So, this process should be seen as a trial and error situation. Try a few changes and see if everyone agrees that it sounds better.
You might find that only some of the changes I did above work well on your TV – and in your room. You might find they all do. But, it's not an exact science.
Don't be afraid to experiment and find out what works best for you.
If you want to find out more about your options for buying a new TV, take a look at my guide to the best flat screen TVs.
You may get to the point where you accept that those speakers on your TV just aren't cutting it. That there's only so much that you can do to make things sound better.
This is certainly a viewpoint I agree with.
If you replace your TV audio with some dedicated speakers, then you will definitely get an immediate improvement in the sound of TV shows and movies.
However, you should also be aware that upgrading your speakers doesn't necessarily solve all the issues that we discussed above.
Depending on what you buy, there is still a chance that you will still get some of the same issues of a muddy sound – or sound effects competing with the dialogue – it's just that it will all be a bit louder!
So, buying a better speaker system will help sort many of the problems – but what you buy can also determine the level of control that you have over the sound that you hear.
So, what are your options for upgrading from your TV speakers to improve the sound of your TV?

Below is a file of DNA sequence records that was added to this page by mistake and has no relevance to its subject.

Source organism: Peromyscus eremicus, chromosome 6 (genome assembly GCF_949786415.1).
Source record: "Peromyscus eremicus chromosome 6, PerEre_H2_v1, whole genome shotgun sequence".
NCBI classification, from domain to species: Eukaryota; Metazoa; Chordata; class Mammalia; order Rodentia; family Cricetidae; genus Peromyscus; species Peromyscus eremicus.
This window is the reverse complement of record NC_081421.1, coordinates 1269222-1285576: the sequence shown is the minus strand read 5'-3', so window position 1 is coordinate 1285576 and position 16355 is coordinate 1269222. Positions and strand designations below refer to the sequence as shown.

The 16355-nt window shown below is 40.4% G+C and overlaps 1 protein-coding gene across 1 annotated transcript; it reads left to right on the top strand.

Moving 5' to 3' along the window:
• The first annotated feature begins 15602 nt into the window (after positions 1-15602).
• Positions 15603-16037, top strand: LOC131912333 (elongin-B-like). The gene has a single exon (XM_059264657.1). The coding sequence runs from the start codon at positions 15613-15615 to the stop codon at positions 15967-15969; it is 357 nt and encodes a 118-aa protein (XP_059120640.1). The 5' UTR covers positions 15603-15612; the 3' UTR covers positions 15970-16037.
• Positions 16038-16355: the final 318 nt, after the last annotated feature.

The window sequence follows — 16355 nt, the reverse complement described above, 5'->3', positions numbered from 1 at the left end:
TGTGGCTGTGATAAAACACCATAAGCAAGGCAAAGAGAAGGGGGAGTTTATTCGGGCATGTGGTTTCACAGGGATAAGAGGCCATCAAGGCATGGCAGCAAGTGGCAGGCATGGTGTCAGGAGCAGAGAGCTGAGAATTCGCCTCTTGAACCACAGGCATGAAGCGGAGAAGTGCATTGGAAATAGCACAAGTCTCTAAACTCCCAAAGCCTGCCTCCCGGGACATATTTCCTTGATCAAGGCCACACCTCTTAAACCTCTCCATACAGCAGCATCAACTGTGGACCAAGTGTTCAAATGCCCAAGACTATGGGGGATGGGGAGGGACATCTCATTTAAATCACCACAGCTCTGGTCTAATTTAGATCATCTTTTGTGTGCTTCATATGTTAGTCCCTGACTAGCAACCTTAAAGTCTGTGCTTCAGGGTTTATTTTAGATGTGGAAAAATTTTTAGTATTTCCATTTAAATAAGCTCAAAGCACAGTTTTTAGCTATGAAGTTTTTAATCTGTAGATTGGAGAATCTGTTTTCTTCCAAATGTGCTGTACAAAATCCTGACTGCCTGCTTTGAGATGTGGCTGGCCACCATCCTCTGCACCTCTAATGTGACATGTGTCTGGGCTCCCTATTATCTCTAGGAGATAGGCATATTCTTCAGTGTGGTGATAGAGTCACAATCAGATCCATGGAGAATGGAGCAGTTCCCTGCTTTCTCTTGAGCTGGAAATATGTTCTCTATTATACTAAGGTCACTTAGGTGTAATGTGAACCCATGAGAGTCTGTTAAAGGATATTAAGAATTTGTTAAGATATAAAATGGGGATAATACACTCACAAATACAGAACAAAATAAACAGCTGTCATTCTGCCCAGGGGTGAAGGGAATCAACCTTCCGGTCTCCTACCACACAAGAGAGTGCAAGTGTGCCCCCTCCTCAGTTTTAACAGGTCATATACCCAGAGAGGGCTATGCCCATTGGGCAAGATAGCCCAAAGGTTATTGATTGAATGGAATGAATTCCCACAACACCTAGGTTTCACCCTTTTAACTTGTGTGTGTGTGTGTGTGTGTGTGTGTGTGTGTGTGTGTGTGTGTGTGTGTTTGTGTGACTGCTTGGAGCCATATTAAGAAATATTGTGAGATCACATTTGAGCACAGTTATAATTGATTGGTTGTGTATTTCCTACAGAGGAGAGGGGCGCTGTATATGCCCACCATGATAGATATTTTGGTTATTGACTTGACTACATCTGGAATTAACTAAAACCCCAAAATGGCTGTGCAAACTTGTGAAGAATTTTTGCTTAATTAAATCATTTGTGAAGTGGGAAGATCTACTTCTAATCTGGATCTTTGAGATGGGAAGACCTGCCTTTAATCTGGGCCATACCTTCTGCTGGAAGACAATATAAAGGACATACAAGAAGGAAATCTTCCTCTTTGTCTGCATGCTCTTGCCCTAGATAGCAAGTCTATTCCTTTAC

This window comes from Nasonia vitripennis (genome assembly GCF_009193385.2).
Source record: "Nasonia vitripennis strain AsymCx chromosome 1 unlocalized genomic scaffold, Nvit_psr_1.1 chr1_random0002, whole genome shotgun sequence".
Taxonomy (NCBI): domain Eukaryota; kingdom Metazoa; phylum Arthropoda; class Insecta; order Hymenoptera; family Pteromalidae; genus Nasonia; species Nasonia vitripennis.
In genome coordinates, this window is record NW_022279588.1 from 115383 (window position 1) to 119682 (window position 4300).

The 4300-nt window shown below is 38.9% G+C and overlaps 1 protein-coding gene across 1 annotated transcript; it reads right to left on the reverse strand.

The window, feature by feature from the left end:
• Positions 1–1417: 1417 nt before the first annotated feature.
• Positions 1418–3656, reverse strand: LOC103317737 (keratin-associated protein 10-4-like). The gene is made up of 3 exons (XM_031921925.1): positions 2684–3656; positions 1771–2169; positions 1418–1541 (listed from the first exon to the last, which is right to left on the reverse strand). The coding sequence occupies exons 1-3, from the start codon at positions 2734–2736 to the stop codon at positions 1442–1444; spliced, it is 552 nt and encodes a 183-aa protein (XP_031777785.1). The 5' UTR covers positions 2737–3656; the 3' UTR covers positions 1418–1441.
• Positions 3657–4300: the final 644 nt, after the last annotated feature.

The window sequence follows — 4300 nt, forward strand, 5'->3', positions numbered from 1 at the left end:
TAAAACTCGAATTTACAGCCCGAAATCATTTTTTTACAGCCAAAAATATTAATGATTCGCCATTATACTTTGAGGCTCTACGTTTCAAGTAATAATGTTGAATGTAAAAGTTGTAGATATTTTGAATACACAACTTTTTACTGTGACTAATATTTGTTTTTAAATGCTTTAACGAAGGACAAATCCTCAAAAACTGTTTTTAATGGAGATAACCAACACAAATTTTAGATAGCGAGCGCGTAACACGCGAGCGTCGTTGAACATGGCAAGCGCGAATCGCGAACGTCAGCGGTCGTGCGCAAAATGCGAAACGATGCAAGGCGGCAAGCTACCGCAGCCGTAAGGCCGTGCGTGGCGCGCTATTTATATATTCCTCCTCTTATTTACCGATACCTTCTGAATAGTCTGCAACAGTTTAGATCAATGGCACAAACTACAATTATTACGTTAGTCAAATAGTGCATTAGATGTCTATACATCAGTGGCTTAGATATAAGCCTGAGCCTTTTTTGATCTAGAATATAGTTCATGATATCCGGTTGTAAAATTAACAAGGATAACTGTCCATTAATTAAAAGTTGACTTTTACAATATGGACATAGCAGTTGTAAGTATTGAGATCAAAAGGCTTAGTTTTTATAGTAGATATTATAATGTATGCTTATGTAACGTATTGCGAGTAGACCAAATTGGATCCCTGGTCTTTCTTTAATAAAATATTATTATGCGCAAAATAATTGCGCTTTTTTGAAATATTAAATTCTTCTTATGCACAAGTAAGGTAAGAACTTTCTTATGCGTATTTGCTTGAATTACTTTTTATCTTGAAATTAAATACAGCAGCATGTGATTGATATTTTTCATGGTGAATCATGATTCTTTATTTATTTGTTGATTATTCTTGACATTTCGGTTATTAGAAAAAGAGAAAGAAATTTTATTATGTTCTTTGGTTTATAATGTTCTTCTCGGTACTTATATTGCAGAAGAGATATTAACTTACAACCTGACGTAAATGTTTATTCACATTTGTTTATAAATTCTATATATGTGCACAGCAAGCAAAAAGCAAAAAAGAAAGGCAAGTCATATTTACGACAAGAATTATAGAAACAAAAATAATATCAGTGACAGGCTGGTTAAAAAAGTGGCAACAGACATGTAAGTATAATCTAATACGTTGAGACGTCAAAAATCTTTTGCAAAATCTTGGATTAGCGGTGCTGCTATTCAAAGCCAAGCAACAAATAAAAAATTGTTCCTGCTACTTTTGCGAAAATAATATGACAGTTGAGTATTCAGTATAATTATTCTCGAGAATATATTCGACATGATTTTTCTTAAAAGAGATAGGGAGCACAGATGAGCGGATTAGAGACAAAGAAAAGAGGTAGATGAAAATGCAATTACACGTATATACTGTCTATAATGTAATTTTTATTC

Some of the newer TV models will support connecting to a Bluetooth speaker.
In your TV sound menu, there will be an option to select the type of speakers used for the sound output. The default will be set to 'TV Speaker'.
Of course, this just means that you intend to use the built-in speakers that come with the screen.
If you can output the TV audio to Bluetooth, you will have an option to select Bluetooth here. You will then need to go through the pairing process for your speaker.
The TaoTronics stereo soundbar, pictured below, is a great value soundbar available from Amazon.
It connects via Bluetooth (and optical or 3.5mm RCA line out). So, you can pair this with your TV - as long as your TV supports Bluetooth.
Something like this Bluetooth soundbar speaker is a relatively cheap and simple way to get better sound from your TV. And, there are plenty of different Bluetooth speakers around that you could use.
If you prefer, you should also be able to connect to a pair of Bluetooth headphones instead.
On some TVs, you might need to pair the Bluetooth device first, before it appears as an available device in the sound output menu.
The advantages of using Bluetooth speakers for your TV sound are:
However, there are also some downsides to using this method:
As with all this technology, you need to decide which is the best solution for your situation.
As I have just explained, some TV models have built-in support for connecting Bluetooth speakers.
But, even if your TV has built-in Bluetooth, it may not necessarily be able to connect to external speakers and headphones.
And, many TVs don’t have Bluetooth at all.